Una Voce Quad Cities takes great pleasure in making the following announcement:
Beginning August 3, 2008, the Holy Sacrifice of the Mass will be offered in the extraordinary form (Missa Cantata) every Sunday at 4pm at St. Anthony’s Church in Davenport, Iowa. Frs. Scott Lemaster, David Brownfield, and Tim Regan will alternate in offering the Mass. For parish information see this.
Our heartfelt gratitude goes to Bishop Martin Amos and his director of liturgy, Deacon Frank Agnoli, who administered a diocese-wide survey of interest in the Traditional Latin Mass and then encouraged six diocesan priests to seek training in the extraordinary form. We are also deeply grateful to these priests (three of whom will be offering the Traditional Mass at St. Wenceslaus in Iowa City, also beginning August 3rd, at 1:30pm) for sacrificing their time and energy to offer us the ancient form of Mass, and to the Canons Regular of St. John Cantius in Chicago who offered the (by all accounts superb) training program they attended in May. Thanks to Father Z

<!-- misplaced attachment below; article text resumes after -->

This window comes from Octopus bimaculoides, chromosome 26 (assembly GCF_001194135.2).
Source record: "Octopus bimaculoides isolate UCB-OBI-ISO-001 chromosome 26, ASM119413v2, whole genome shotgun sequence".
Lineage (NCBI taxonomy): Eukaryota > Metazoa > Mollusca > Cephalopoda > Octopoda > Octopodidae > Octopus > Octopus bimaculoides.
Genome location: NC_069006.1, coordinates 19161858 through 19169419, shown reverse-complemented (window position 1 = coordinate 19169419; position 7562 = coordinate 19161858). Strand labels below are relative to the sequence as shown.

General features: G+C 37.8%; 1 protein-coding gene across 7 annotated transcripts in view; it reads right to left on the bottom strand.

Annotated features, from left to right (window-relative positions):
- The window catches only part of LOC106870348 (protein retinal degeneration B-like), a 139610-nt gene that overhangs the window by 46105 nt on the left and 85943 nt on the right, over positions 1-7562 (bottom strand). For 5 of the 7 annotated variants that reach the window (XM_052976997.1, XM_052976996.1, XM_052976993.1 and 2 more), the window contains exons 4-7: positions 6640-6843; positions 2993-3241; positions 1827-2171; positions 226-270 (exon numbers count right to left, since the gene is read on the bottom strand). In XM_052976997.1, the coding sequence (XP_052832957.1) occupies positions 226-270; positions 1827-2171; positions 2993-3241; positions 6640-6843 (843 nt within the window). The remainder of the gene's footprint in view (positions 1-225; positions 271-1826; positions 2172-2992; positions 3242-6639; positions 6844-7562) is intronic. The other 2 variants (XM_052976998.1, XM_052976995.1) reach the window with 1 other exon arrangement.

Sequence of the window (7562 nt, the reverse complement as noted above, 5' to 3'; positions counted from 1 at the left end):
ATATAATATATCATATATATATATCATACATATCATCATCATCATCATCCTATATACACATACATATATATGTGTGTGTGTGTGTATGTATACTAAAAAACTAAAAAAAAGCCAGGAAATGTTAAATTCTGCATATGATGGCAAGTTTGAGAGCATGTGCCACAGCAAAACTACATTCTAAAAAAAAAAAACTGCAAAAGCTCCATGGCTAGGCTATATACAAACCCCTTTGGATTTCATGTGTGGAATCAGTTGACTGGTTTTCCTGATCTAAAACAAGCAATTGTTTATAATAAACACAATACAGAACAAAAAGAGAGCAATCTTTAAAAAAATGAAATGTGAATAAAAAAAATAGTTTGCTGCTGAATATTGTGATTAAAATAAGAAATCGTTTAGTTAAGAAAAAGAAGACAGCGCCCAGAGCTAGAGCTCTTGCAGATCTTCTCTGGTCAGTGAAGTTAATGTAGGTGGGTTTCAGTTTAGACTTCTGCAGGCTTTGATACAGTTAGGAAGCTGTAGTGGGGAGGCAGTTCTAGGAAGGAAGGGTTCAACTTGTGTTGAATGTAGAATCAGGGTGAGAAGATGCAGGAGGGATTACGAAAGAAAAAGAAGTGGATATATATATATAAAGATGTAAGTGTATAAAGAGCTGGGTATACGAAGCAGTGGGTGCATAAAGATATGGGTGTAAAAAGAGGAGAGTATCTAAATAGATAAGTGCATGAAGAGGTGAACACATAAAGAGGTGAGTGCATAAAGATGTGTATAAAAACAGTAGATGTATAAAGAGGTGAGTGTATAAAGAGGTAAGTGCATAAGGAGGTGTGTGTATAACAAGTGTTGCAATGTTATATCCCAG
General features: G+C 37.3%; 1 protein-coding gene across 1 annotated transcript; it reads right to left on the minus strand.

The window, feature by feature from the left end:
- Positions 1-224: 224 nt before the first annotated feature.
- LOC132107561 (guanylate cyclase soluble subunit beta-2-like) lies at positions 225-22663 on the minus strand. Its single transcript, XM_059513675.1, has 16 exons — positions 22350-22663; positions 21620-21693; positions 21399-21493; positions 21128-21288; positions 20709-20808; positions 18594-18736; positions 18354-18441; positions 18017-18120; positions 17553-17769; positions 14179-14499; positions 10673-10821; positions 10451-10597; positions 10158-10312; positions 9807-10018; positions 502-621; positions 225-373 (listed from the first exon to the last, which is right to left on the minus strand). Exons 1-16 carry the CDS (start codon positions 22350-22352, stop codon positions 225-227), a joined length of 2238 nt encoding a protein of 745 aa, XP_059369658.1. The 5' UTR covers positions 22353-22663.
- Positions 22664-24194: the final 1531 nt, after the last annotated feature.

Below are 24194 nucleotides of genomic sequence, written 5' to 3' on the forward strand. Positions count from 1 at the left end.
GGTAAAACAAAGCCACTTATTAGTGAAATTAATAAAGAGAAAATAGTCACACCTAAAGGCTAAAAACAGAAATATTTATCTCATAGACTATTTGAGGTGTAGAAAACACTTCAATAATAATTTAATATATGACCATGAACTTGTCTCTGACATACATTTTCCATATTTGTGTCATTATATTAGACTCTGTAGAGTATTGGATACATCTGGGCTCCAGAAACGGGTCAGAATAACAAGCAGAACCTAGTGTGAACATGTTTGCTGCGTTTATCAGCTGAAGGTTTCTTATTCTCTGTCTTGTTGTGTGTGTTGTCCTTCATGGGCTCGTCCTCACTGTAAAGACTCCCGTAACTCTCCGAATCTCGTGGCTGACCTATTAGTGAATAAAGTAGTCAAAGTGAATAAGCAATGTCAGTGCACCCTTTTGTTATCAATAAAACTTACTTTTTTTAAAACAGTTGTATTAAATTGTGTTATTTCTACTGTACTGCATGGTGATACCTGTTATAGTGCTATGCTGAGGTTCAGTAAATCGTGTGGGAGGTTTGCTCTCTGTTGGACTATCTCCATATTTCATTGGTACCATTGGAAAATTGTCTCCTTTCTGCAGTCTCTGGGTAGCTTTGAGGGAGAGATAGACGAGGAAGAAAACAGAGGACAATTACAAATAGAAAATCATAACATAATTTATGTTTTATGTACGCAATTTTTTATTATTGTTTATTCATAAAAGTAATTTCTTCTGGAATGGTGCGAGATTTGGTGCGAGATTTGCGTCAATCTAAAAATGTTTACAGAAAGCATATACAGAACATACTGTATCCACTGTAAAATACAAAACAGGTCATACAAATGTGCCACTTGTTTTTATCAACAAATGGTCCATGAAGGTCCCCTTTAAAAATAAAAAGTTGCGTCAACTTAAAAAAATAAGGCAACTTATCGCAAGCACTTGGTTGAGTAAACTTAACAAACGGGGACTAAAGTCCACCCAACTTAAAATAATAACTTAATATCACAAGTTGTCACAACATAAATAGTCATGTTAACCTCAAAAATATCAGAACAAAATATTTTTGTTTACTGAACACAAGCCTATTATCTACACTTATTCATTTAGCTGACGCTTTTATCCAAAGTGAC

Apparently, fasting from Midnight is not necessary for Masses held at 4:00 p.m. A three hour fast will suffice, it has been said. But I would check with the parish with the later Masses, just to be sure.
is the fasting comment a joke-----you only need to fast from food and drink for an hour before receiving ---water is always allowed
The one hour fast initially was applied to the Novus Ordo Mass that was created after the Second Vatican Council in 1964.
Under the older form Latin Mass, the requirement was fasting from food and drink from Midnight.
I remember walking with my Mom to my First Communion Mass, spitting all the way down the hill. I thought swallowing spit would have broken my fast.
In those days, there generally were no afternoon or evening Masses. And more importantly, not everyone went to Communion at every Mass, so there was no "social pressure" to receive lest your neighbor thought you to be a great sinner.
In 1957, the requirement was reduced to a three hour fast, probably to accomodate those at Masses later in the day.
The one hour requirement applies to all forms of the Mass today. Although many who attend the Extraordinary Form Latin Mass choose to observe longer fasts.
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